Cattle Breeds: Funny Bovine Facts

From the ancient auroch to modern cattle breeds, learn more about beautiful bovines.

| November/December 2012

  • Cattle Humor
    Scottish Highland cattle are a hardy breed that does exceptionally well on a grass-based management system.
    Photo By Fotolia/Shipermansfriend

  • Cattle Humor

There’s a good chance you had an encounter with a cow this morning, whether you did chores for them or not. Intrigued? Then moooove on over and learn a little more about our beautiful bovines.

About 8,500 years ago, one of our forebears encountered a cow and did something udderly brave and astounding: He milked her, and then drank what he got.

Though the daring deed was probably safer to do with a cow than, say, a tiger or a giraffe, milking the moo-er was still dangerous. Early domesticated cattle, like their wild aurochs ancestors-cum-brethren, had enormous horns with sharp tips, and barns weren’t very refined. That definitely made Bossy the boss.

The last aurochs died in Poland almost 400 years ago. Yet, if you could magically insert an ancient auroch into a random motley herd of beef cattle, few people would ever know the difference because your basic-model cow has changed little over the millennia.

Still, you’ll find physical disparities in today’s cows, since there are nearly 1.5 billion of them in the world, representing more than a thousand different breeds. You can get them with long legs (such as the rangy Texas Longhorn) or short ones (such as the 3-feet-tall Dexter). Some come with no horns, while others (Africa’s Ankole) develop a rack that a moose would envy. You can get them humpty (Zimbabwe’s Tuli) or not; ears down (the Brahman) or up; shaggy (like Highland cattle) or smooth. You can get your cow in several designer colors to match your household pets and other barnyard animals (the Dutch Belted is a nice complement to your Hereford pig). And if you so desire, you can get a cow small enough to be a household pet itself (India’s Vechur).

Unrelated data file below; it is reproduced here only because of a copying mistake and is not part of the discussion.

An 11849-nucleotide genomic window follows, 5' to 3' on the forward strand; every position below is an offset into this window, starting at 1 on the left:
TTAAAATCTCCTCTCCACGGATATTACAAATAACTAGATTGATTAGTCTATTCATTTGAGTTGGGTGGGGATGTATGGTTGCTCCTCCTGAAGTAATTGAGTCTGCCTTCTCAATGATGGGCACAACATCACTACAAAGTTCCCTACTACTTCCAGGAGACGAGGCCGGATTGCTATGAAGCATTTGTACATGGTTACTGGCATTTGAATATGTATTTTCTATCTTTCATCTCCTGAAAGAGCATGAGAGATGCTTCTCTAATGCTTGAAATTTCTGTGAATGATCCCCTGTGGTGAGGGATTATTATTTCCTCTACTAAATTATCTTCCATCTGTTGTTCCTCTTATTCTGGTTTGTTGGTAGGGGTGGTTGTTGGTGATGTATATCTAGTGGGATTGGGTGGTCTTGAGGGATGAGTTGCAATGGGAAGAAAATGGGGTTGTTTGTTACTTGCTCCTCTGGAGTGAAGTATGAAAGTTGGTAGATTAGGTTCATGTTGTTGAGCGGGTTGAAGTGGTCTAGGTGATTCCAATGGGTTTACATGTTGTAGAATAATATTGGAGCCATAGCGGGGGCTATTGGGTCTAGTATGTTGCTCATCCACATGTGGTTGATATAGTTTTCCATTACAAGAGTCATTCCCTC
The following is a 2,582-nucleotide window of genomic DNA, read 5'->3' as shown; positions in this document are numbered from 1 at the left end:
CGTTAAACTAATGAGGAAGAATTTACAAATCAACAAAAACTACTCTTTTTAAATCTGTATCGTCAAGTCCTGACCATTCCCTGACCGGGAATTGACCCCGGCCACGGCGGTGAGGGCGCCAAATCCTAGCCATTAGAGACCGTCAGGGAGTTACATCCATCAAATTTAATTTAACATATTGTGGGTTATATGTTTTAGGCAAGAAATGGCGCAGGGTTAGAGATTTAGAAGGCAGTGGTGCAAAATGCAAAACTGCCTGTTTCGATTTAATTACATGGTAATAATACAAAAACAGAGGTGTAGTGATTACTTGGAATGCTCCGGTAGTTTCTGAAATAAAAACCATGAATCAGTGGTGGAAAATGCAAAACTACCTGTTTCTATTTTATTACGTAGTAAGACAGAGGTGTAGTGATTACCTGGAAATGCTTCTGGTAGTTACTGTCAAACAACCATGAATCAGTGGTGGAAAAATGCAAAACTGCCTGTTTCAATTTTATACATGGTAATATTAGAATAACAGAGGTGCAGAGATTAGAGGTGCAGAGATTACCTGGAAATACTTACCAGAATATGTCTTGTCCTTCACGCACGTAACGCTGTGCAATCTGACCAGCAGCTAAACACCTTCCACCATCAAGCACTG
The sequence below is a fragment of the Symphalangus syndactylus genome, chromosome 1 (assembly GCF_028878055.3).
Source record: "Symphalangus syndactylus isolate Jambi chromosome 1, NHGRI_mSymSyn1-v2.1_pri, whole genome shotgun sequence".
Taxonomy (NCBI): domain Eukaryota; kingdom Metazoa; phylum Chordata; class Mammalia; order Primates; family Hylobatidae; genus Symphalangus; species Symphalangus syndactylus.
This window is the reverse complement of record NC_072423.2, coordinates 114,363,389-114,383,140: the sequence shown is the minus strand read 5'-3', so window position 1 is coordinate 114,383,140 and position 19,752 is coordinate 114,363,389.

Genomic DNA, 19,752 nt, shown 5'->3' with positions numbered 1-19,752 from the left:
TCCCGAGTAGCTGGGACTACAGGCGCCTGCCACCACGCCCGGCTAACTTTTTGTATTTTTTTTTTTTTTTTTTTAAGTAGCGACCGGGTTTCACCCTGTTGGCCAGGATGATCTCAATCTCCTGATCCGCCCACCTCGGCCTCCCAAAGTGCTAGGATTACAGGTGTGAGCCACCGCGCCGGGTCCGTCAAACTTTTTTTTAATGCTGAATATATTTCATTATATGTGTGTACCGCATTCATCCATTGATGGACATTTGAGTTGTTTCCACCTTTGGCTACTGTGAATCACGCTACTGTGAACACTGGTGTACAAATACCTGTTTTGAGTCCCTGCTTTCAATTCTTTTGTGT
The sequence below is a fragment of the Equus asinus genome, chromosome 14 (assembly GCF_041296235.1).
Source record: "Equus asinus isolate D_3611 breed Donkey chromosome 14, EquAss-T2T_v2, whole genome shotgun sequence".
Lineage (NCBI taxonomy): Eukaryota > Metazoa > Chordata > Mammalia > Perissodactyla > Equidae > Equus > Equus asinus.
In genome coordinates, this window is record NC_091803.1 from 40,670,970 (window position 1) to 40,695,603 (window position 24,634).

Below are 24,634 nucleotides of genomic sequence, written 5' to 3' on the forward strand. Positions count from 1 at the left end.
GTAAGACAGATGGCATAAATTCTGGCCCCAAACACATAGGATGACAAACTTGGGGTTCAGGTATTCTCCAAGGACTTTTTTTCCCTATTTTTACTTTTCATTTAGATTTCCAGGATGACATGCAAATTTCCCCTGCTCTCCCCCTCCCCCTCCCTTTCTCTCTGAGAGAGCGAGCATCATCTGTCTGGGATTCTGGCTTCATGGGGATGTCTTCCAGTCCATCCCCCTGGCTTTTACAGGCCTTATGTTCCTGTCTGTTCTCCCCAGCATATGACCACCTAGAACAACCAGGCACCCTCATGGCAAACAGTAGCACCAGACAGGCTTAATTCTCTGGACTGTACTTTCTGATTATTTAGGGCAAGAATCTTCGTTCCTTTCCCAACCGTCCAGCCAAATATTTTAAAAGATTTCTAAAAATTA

If you like, you can make your herd international by adding a Meuse-Rhine-Yssel from the Netherlands, an Aubrac from France, or an enormous Chianina from Italy. You can have a Devon from Devon, a Guernsey from Guernsey, a Jersey from Jersey, or an Africander from Africa. Or you can stick with the breeds we have here and get a Florida Cracker, a Santa Gertrudis from Texas, or an awesome-looking American Lineback that is really nothing like the linebacker on your favorite football team.

11/23/2012 7:10:27 PM

I have Irish Dexter cattle and have to say that after 35 years of breeding Polled Herefords, the Dexter is much easier to handle while their personality is calm like the Polled Hereford has.

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